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Focus 10 becomes more aggressive, adds RIM Add to ...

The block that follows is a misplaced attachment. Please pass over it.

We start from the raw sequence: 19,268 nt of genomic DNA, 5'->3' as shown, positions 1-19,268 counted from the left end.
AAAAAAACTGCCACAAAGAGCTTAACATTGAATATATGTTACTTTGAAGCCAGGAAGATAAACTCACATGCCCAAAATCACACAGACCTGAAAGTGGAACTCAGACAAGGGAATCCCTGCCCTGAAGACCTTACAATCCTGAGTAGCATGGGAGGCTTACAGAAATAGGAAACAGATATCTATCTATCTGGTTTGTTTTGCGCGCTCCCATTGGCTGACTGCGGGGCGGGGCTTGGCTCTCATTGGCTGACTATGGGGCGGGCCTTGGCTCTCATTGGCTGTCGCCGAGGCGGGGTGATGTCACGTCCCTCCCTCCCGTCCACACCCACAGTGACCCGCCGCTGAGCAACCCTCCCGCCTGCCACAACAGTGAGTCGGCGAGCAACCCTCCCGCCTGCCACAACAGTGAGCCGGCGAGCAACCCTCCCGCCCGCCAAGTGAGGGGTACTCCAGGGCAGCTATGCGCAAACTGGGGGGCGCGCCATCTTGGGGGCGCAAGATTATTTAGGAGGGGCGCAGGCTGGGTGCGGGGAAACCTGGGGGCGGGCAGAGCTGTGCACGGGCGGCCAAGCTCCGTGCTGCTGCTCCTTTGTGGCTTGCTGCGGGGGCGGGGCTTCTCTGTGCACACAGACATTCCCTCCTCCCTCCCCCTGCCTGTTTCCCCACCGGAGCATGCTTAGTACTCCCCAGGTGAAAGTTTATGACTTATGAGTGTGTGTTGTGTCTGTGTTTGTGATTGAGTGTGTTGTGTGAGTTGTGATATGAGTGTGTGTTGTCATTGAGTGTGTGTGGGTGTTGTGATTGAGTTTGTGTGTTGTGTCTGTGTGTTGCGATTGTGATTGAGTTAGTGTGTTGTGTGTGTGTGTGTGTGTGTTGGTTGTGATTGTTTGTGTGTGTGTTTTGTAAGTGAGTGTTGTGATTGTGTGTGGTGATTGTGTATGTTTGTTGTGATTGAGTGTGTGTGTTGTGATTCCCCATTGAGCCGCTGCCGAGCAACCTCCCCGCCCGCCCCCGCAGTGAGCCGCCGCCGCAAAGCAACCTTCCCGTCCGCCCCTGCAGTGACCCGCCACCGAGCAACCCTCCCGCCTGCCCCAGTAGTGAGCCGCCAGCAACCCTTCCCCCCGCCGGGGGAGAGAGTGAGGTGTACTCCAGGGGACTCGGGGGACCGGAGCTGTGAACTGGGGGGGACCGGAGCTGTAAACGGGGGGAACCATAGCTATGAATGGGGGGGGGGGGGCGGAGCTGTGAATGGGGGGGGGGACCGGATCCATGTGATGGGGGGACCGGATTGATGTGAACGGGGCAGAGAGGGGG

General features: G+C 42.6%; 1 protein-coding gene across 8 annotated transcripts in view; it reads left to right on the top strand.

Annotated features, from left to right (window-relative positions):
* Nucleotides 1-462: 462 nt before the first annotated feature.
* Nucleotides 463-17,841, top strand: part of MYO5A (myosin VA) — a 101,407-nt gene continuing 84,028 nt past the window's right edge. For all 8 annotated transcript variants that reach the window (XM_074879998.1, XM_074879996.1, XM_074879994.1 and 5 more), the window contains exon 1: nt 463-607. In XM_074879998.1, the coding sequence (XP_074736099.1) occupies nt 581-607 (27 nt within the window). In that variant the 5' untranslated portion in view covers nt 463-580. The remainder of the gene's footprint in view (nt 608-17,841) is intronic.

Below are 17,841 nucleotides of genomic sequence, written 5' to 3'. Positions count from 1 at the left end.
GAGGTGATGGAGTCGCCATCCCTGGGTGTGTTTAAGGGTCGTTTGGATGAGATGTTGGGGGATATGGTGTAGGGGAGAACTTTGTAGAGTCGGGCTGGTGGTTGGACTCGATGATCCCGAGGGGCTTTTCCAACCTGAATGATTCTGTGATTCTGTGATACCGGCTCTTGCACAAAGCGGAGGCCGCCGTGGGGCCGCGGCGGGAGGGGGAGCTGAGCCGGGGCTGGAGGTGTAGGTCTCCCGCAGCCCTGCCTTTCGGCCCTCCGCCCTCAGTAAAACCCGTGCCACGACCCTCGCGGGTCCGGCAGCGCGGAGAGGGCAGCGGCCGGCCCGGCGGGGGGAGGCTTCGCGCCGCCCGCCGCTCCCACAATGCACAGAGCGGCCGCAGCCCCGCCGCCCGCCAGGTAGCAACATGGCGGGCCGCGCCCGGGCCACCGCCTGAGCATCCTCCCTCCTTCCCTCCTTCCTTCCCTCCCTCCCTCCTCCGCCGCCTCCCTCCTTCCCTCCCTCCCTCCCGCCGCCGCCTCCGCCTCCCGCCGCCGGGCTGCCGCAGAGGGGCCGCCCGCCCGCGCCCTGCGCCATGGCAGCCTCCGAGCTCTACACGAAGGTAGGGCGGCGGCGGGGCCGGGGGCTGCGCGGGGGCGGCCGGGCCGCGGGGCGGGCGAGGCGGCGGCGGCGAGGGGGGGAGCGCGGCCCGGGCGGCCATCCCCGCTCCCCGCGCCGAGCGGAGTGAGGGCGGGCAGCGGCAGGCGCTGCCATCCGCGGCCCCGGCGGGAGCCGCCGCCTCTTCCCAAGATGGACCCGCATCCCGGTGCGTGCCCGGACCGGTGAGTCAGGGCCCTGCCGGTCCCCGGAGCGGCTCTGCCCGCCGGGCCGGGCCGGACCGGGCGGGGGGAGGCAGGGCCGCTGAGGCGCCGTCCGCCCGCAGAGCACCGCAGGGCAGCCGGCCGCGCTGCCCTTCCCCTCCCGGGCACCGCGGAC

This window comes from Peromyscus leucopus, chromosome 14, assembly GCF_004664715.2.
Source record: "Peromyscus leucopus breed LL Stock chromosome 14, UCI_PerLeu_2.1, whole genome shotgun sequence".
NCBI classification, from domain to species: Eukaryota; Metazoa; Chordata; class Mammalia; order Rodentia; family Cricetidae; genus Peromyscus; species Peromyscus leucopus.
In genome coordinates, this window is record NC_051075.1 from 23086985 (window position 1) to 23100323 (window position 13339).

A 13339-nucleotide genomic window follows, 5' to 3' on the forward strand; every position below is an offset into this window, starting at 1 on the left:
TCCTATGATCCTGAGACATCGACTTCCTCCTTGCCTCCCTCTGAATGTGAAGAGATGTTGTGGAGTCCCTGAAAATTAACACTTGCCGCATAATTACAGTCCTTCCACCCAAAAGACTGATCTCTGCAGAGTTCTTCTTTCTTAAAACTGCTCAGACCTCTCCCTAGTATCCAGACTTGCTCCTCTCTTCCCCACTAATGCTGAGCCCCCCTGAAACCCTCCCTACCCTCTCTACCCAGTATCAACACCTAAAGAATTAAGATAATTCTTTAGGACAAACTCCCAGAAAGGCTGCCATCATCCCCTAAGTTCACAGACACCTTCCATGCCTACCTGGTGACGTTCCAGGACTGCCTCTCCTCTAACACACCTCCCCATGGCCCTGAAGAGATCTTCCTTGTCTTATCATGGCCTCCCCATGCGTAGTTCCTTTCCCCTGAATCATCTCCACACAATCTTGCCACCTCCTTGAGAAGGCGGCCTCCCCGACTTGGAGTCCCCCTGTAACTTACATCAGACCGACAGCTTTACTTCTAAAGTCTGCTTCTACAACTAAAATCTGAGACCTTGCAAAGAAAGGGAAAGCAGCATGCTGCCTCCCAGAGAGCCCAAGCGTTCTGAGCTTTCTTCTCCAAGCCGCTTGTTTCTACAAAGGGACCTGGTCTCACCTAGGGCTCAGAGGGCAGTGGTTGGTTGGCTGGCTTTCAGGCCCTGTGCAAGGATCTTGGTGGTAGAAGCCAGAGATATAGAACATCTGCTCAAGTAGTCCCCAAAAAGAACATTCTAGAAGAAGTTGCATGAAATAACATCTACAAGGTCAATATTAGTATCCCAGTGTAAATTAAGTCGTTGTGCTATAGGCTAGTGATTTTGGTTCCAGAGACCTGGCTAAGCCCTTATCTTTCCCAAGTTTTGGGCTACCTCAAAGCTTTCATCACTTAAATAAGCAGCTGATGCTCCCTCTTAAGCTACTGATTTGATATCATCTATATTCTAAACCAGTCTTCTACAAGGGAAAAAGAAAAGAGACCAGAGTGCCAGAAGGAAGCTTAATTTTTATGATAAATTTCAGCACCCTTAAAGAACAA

THE LATEST UPDATE Peter Gibson, the strategist at Desjardins Securities, has taken some of his safe cash holdings in his Focus 10 portfolio and put it to work in Research In Motion. He has also exited another safe, defensive holding and taken the plunge into a bank. He is still holding one spot of the 10 in cash. WHAT IS THE FOCUS 10? It is a basket of 10 growth and defensive stocks and it has solidly beaten the market the past few years. It has returned 101.1 per cent (as of the last calculation on Nov. 15, 2007) since its inception in October 2004, versus 64.6 per cent for the S&P/TSX composite index. So far this year, the basket is up 12.3 per cent, versus 7 per cent for the TSX. A lot of statistical analysis goes into Mr. Gibson's Focus 10, but one metric he is a big fan of is return on equity, which is a measure of how efficiently a company can produce profits. Mr. Gibson likes companies that improve their ROE. MORE DETAILS In August, Mr. Gibson dropped several stocks in favour of more defensive cash positions. At the beginning of October, he added Bombardier back into the mix and kept two of the 10 spots in cash. Last week, he added Research In Motion in place of cash. "Growing technology stocks are likely to be the main initial beneficiaries from Federal Reserve rate cuts," he said in a note. "[RIM's]ROE has now reached 36 per cent, more than double the TSX average." Mr. Gibson also exited his Yellow Pages holding, which was sporting a defensive yield of more than 8 per cent. Instead, he is going with Toronto-Dominion Bank, despite his worries that the subprime mess in the United States will continue to hurt banks. "We still believe falling U.S. housing prices and further large loan writeoffs among financials will mean further rate cuts and U.S. dollar weakness in 2008," he said. TD, however, is showing good profitability and doesn't have any subprime or asset-backed commercial paper exposure. "Given the 15-per-cent decline in TSX banks versus alternative asset classes such as bonds, which have become more expensive as yields on U.S. Treasuries have fallen almost 150 [basis points]since June, TSX banks represent incredible, rarely seen value to investors," he said. "In fact, early last week, TSX banks were yielding more than U.S. 10-year bonds. This has only occurred twice in the last 50 years, and the last previous instance was in early October, 2002, in the last days of the 2000-to-2002 bear market. Since then, TSX banks have returned 174 per cent to investors including dividends, or 22 per cent compounded annually."

 

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